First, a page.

Weekend notes are short-form POVs.
Every morning over the past two weeks, I’ve been startled awake like clockwork, somewhere between the hours of 4 and 5. It's a time of day — neither dark nor light, early nor late — that's always been contentious for me: since childhood, when the occasional nightmare would leave me wide-eyed and white-knuckled in the wee hours, it’s always been the early, foggy-headed fragments of the morning when problems seem bigger, fears seem weightier and darkness seems most grim.
I live in New York now, though, in a busy neighborhood where darkness and quiet don’t exist, where there are people on the street even at 4 AM. These days, in the winter cold, I can see their breath from my window — tiny reminders that the world keeps moving even when our eyes are closed. Somehow, knowing they’re there makes the middle of the night less bleak — and though I suspect the reason I’ve been up at this hour has something to do with stress, it’s easier to let it pass as they do: briskly, silently, without fanfare.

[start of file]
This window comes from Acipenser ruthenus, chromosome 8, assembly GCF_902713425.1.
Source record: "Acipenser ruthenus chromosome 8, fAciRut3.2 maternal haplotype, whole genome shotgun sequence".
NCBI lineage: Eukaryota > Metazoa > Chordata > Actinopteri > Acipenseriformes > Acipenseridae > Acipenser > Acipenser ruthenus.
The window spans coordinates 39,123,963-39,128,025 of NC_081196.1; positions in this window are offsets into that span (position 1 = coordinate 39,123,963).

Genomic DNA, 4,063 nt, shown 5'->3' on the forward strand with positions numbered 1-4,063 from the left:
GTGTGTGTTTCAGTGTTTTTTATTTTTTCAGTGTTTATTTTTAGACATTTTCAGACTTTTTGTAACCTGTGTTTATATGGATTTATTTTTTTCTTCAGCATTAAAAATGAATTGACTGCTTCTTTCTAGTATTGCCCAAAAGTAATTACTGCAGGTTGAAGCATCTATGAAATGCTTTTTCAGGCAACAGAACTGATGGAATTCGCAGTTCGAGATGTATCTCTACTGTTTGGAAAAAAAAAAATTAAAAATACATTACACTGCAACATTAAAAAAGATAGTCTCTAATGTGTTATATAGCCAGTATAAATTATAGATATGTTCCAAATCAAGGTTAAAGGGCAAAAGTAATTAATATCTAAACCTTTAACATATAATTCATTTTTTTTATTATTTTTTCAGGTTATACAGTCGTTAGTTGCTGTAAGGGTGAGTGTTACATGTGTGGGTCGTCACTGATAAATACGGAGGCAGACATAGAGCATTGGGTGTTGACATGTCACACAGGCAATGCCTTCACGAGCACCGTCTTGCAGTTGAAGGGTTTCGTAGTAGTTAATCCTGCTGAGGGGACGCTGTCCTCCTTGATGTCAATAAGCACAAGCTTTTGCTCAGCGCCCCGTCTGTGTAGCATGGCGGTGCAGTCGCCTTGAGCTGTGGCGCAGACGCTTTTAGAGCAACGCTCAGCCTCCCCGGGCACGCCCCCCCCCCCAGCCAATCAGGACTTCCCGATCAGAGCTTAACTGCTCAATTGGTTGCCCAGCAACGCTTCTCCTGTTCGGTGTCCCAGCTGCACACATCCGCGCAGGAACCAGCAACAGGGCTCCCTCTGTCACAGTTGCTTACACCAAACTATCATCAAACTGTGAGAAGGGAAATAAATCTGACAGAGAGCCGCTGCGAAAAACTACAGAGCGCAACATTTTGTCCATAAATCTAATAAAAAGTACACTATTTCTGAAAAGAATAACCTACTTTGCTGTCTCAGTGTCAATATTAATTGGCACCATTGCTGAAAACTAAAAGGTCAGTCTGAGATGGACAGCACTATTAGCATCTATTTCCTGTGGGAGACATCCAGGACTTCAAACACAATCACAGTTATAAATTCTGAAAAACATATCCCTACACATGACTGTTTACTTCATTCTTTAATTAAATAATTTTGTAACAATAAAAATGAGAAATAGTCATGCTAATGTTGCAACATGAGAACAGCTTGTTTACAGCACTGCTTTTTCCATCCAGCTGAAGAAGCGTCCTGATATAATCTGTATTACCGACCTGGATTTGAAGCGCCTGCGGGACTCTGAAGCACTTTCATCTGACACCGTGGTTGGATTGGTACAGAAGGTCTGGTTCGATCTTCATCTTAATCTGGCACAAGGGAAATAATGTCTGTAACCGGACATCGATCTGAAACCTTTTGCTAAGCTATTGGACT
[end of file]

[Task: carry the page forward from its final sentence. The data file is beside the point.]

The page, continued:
The night before last week’s much-talked-about blizzard (which I wrote about here), I went to sleep wondering whether the wind and heavy snow in the forecast would wake me up. As we know now, it passed through the city largely without incident; still, my eyes opened right on cue, at 4.
In place of the chaos I expected, however, flakes fluttered gently in the light of street lamps. I remember thinking it was just how I always imagined snow would look as a child — like the inside of one of those glass globes on the shelf of the souvenir shop at the airport — and I watched for a few moments before my body remembered sleep: snowflakes falling, drifting, nothing like a storm.
Thank you so much, as always, for reading. See you Monday.